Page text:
Deandre Ayton free agency: Max contract cost and teams that could steal him from Suns

The Phoenix Suns were the best team in the NBA all season. After making a surprise trip to the NBA Finals last year, Phoenix was even better in Chris Paul’s second season with the franchise. The Suns won a league-high 64 games, saw Monty Williams capture Coach of the Year honors, and watched Devin Booker finish No. 4 in MVP voting.

Regular season success was never going to satisfy Phoenix. Booker had been referring to this season as a “revenge tour” after his team finished just two wins away from a championship last year. With Paul turning 37 years old during the playoffs and one major roster decision looming, the Suns knew this was their best chance at a ring for a franchise that’s never won one.

Phoenix’s season is now over, and the end was more humiliating than anyone could have imagined. The Suns were eliminated in the second round of the 2022 NBA Playoffs by the Dallas Mavericks after getting smoked in Game 7, 123-90, on their home floor in a game that amounted to an organizational-wide failure. Mavs superstar Luka Doncic had as many points as Phoenix did at halftime, Chris Paul melted down in the series after Game 2, and Williams was out-coached by Dallas’ Jason Kidd. No one involved with the Suns can say they had a good game in Game 7.

The big question now facing Phoenix in the offseason is the status of restricted free agent Deandre Ayton. The Suns took Ayton at No. 1 overall in the 2018 NBA Draft over Doncic, but opted against signing him to an extension before the season. Phoenix has the ability to match any contract Ayton signs in free agency, but doing so at the max number he desires would push the team into the luxury tax for the first time in more than a decade.

Ayton’s restricted free agency was always going to be a thorny situation for both the team and the player, and Game 7 against Dallas only made the situation more murky. Ayton finished the night with five points and four rebounds in only 17 minutes. Here’s what Williams said about it after the game.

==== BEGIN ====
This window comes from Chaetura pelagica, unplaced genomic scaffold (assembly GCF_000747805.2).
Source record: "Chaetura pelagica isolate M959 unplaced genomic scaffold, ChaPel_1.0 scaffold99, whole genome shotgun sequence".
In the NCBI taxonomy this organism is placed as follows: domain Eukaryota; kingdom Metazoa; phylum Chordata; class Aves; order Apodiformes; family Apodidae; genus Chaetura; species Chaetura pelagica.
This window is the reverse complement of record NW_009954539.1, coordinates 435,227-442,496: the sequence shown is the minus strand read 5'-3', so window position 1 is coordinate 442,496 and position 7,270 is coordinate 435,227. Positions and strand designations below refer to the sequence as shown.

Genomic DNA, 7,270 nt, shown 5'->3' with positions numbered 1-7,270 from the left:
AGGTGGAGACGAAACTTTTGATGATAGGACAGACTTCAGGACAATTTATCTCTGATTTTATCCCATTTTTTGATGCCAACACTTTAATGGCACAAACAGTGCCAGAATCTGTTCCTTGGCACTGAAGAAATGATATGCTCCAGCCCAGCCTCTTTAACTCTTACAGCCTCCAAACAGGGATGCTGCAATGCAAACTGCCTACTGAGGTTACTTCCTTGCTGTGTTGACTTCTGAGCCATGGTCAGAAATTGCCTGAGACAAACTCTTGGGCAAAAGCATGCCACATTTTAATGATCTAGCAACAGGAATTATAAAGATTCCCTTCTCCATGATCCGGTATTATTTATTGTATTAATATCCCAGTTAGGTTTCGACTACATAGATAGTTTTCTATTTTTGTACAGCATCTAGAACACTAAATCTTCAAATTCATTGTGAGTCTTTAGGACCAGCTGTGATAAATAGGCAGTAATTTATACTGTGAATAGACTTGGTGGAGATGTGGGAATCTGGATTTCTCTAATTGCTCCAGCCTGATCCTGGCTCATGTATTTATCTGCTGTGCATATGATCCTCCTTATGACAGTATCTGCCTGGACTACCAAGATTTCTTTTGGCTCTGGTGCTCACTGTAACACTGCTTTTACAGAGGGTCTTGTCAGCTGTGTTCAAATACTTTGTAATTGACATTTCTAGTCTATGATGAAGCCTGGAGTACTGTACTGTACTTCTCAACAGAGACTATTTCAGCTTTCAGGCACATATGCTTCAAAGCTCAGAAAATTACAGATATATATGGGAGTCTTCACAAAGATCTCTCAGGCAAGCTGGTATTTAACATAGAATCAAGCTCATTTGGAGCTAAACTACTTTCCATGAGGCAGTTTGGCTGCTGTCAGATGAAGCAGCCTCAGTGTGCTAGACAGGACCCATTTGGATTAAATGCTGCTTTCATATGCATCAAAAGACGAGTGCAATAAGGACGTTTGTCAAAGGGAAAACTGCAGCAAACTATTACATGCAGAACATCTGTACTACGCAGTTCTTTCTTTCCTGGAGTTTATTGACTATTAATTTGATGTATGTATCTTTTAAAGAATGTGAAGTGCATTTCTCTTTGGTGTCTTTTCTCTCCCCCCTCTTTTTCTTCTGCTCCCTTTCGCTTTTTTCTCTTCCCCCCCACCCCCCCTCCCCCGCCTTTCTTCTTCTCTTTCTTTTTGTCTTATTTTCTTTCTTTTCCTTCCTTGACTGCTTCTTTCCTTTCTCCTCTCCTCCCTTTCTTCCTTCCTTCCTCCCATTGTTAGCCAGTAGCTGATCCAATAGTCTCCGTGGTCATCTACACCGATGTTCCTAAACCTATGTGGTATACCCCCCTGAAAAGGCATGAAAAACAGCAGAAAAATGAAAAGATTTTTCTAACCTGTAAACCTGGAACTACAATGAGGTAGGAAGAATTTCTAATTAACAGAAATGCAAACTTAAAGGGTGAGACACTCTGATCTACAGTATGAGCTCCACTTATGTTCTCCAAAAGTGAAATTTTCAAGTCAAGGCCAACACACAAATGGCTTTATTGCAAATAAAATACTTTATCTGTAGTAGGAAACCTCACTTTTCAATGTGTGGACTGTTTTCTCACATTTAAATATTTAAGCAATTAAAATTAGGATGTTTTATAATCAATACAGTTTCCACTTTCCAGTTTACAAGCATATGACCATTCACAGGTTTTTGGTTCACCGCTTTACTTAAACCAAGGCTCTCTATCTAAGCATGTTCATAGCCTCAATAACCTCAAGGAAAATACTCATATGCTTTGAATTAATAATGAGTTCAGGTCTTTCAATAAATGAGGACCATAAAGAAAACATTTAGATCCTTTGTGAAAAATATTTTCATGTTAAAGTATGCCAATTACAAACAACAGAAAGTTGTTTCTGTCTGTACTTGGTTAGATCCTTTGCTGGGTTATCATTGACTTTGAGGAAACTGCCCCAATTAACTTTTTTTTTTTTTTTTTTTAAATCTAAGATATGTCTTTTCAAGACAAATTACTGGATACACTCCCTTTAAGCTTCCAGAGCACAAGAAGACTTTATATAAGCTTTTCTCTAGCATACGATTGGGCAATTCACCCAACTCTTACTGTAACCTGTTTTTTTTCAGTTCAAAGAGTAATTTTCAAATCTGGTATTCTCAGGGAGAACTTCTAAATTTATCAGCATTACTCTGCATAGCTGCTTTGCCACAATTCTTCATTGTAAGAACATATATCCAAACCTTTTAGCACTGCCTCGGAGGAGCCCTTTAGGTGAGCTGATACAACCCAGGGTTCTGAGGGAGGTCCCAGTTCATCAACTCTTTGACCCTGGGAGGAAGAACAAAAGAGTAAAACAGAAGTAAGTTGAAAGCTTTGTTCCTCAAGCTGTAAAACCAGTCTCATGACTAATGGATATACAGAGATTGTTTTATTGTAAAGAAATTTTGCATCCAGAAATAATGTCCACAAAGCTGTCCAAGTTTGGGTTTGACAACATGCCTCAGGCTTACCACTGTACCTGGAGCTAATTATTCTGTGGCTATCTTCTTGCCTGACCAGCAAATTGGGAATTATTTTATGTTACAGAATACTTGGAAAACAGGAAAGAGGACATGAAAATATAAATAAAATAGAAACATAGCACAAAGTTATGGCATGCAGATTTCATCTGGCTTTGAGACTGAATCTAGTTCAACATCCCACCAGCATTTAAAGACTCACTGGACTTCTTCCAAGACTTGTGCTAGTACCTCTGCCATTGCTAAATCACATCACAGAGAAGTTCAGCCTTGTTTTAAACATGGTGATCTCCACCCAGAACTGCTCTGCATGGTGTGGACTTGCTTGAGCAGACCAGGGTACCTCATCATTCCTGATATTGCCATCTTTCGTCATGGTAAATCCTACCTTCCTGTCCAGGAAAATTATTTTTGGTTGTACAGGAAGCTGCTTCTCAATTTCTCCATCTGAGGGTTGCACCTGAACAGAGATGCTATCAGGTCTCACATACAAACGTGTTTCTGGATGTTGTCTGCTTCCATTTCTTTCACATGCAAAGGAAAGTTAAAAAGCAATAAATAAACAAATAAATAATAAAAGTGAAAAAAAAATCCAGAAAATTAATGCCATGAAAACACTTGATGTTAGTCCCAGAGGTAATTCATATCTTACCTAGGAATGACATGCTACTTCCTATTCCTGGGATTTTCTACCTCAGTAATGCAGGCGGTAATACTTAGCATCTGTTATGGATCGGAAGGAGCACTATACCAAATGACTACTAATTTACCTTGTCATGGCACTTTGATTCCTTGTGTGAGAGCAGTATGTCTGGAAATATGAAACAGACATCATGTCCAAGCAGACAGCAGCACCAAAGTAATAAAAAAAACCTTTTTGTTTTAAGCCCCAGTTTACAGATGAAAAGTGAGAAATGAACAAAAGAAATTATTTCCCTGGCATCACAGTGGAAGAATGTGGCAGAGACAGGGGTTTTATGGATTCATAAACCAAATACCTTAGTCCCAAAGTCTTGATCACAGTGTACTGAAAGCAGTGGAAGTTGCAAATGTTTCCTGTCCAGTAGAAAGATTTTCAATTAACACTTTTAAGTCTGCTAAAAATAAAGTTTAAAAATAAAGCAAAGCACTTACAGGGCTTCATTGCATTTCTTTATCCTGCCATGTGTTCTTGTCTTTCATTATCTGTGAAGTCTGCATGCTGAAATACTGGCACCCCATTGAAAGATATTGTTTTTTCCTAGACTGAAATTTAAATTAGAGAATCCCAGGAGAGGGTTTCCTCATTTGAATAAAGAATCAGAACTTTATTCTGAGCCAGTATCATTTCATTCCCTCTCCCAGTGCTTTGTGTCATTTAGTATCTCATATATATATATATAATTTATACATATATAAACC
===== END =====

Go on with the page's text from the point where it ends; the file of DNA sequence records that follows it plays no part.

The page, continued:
An unverified report of Ayton and Williams needing to be separated also circulated during the game.

A complicated situation was only made more complicated by the Suns’ disastrous ending. Here’s everything you need to know about Ayton’s free agency before he turns 24 years old in July.

Deandre Ayton free agency: What it would cost the Suns to bring Ayton back

Phoenix can offer Ayton a max contract of $177 million over five years. Here’s. how the contract would break down, via ESPN’s Bobby Marks:

  • 2022-23 | $30.5 million
  • 2023-24 | $32.9 million
  • 2024-25 | $35.4 million
  • 2025-26 | $37.8 million
  • 2026-27 | $40.3 million

Per Marks, the Suns have $128.8 million already committed in salary, and are projected to be about $20 million below the tax threshold going into the offseason. If Phoenix resigns Ayton, uses its midlevel exception, and resigns JaVale McGee, the Suns would be looking at the biggest luxury tax bill in the league, up to $77 million, per Marks. No team paid more than $56 million in tax this season, and only two teams made more than $20 million in tax.

How can another team sign Deandre Ayton away from the Suns?